In 1950 The Advertiser published a history of Habitant, written by Ira L. Cox, remembered as a local historian who penned articles about the early days of northern Kings County. In his history Mr. Cox traced early land grants in this area, noting that originally the area “seemed to be divided among four individuals” with the surnames of Loomer, Cox, MacKenzie and Wickwire.
Describing these grants, Cox has the distinction of being the only historian I could discover who acknowledged the existence of a mysterious Kings County road. Several years ago I mentioned in this column that a great road was conceived connecting the Minas Basin with points farther west and with Bay of Fundy ports.
The Six Rod Road is part of the oral folklore of Kings County. Old-timers still talk about it, and there are references in property deeds and various legal documents; there’s even the likelihood that some of the great road was laid and is extant today, incorporated in some cases in existing roads or remaining as overgrown trails skirting various communities or running through private property.
But despite the folklore and some written evidence indicating that parts of the Six Rod Road were probably constructed, no official records have been found confirming there was such a highway, or when it was planned and started, and by whom. For example, local historian Leon Barron has scanned countless government documents and sessional papers of the 19th and early 20th century and has yet to find mention of the road.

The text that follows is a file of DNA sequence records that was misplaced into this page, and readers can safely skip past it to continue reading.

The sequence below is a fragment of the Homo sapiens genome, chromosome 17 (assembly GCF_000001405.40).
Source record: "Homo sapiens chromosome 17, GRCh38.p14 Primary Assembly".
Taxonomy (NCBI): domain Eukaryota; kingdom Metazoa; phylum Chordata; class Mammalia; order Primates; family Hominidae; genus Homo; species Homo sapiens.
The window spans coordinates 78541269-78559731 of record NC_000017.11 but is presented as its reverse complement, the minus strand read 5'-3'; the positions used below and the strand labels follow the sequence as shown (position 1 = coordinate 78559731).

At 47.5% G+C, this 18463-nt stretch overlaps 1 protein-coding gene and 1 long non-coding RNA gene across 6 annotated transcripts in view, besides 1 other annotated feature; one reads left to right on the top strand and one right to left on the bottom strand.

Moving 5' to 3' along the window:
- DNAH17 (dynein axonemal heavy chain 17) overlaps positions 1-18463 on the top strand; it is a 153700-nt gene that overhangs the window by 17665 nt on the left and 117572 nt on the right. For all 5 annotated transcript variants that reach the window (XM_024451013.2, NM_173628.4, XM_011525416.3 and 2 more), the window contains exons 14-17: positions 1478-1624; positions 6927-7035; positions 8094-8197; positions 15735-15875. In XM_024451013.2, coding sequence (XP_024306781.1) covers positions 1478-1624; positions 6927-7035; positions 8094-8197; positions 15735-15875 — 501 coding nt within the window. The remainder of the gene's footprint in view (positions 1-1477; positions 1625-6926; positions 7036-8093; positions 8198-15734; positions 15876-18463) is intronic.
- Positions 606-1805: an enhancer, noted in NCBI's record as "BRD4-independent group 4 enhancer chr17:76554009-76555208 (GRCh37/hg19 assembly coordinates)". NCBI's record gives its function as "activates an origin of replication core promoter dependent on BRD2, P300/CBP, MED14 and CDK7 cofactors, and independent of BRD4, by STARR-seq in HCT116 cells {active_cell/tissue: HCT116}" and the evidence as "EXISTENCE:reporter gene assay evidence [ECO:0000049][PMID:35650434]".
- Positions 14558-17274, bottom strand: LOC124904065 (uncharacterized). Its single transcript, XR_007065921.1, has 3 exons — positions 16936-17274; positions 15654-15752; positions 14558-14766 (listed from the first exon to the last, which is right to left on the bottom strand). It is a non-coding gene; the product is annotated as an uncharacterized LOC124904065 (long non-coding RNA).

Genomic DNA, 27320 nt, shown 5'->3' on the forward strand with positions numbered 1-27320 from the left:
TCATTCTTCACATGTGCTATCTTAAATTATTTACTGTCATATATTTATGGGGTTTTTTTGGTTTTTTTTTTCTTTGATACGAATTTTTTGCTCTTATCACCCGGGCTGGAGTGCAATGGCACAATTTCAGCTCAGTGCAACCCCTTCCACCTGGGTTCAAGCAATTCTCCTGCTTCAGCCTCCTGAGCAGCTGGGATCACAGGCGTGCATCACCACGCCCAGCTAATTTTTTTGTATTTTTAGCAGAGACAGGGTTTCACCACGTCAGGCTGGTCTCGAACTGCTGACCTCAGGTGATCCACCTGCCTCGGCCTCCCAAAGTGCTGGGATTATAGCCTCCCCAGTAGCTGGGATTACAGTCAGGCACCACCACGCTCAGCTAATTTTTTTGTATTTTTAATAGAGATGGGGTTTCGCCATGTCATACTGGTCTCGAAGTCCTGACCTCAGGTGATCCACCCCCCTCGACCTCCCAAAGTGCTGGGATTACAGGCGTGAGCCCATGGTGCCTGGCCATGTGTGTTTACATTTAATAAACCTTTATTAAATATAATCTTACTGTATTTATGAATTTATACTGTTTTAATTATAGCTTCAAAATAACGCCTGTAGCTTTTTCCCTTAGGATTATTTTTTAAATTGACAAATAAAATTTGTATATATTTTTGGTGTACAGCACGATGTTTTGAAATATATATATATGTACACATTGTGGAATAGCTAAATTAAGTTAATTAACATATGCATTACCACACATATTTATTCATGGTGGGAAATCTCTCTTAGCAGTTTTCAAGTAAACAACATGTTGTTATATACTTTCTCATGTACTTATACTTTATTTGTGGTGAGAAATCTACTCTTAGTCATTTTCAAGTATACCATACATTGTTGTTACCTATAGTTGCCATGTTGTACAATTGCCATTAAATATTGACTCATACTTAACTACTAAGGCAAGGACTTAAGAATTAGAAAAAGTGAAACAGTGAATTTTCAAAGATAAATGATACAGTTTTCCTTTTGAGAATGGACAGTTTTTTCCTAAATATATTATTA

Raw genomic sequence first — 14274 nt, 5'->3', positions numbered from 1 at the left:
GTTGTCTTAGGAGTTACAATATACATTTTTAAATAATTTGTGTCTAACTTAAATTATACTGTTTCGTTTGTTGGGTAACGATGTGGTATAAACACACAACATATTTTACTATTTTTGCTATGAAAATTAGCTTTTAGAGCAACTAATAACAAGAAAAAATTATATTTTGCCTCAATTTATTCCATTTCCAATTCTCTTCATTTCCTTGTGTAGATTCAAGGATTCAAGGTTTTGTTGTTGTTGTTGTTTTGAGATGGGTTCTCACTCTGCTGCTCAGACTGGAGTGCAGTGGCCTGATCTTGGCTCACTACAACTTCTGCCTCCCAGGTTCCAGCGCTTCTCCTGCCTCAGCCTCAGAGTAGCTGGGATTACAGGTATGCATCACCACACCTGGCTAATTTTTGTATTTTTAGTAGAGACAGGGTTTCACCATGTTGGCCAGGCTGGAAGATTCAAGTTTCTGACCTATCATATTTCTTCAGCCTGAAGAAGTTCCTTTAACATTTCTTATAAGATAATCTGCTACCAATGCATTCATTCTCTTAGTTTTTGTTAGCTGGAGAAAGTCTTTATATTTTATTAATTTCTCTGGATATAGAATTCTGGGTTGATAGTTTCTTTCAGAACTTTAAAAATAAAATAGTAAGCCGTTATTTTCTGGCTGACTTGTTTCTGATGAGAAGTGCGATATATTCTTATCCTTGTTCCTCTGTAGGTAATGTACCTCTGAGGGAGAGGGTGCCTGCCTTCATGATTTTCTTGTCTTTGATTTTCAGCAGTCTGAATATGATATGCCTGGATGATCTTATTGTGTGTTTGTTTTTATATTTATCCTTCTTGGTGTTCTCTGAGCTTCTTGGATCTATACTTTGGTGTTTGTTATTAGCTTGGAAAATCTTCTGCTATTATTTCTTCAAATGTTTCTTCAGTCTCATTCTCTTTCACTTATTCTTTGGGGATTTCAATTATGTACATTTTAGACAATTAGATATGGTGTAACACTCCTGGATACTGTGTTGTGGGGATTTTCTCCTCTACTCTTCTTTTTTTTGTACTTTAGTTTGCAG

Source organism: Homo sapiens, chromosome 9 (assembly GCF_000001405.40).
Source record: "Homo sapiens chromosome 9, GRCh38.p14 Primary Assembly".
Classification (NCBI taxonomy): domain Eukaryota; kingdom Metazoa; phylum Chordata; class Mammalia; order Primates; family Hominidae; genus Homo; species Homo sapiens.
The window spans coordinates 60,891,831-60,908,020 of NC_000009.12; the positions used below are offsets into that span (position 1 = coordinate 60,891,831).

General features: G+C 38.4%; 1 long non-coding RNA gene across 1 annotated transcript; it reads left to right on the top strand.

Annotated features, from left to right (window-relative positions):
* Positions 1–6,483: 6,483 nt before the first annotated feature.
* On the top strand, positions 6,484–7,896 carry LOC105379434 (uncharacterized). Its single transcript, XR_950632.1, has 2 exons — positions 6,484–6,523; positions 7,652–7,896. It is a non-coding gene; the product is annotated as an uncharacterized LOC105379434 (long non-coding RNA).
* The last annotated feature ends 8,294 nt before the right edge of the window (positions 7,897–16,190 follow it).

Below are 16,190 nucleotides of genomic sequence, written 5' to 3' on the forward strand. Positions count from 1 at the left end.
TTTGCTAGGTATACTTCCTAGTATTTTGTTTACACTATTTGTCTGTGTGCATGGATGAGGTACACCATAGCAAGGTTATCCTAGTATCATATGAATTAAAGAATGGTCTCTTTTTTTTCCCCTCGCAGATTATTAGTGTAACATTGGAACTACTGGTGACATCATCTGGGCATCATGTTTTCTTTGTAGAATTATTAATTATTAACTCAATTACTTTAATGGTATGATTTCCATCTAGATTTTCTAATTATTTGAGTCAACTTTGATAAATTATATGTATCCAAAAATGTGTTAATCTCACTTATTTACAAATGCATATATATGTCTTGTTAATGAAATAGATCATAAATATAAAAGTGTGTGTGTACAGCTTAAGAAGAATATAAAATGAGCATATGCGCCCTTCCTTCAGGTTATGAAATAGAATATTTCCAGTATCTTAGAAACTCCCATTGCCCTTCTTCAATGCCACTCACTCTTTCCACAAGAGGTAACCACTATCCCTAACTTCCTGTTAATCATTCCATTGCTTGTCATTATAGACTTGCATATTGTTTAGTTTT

As I said, Ira L. Cox is the first historian I could find who mentions the road. In describing the four original Habitant land grants, Cox writes that the six rod road marks the northern boundaries of them. “These grants of lands extended from the (Habitant) river on the south,” Cox writes, “to what is still known as the six-rod-highway, on the north.”
I first heard of the Six Rod Road from Leon Barron and after mentioning it a couple of times in this column (column 1, column2, column3), I’ve come up with various tidbits of information. I suppose it isn’t important to put together a history of the road since it was only one of various insignificant byways and trails that were once in use here. However, as an old friend used to say about seemingly trivial things, it would be “nice to know.”
I’d like to hear from any readers aware of folklore or documentation regarding the road. In the meanwhile, here’s some of the information I’ve collected to date:
From Leon Barron, folklore passed on from people of his father’s generation that the road’s terminal was Kingsport and it purpose was both military and commercial. This folklore has it that the road would connect the Minas Basin with Bay of Fundy ports.
From Barron and Lewis Hazel that some of the Rabbit Square Road and the road called the Dill Branch, both roughly north or north-west of Canning, are part of the Six Rod Road. Hazel, who worked on Kings County roads and has an intimate knowledge of some of the older tracts, told me the Six Rod Road was supposed to have run west to Annapolis.
From Mildred Elliott that the deed to their property mentions the road in describing the boundaries of their land. From Blaine North that the driveway of his property near Canning is part of the Six Rod Road; the old road ran through his property, North says, and traces are still visible.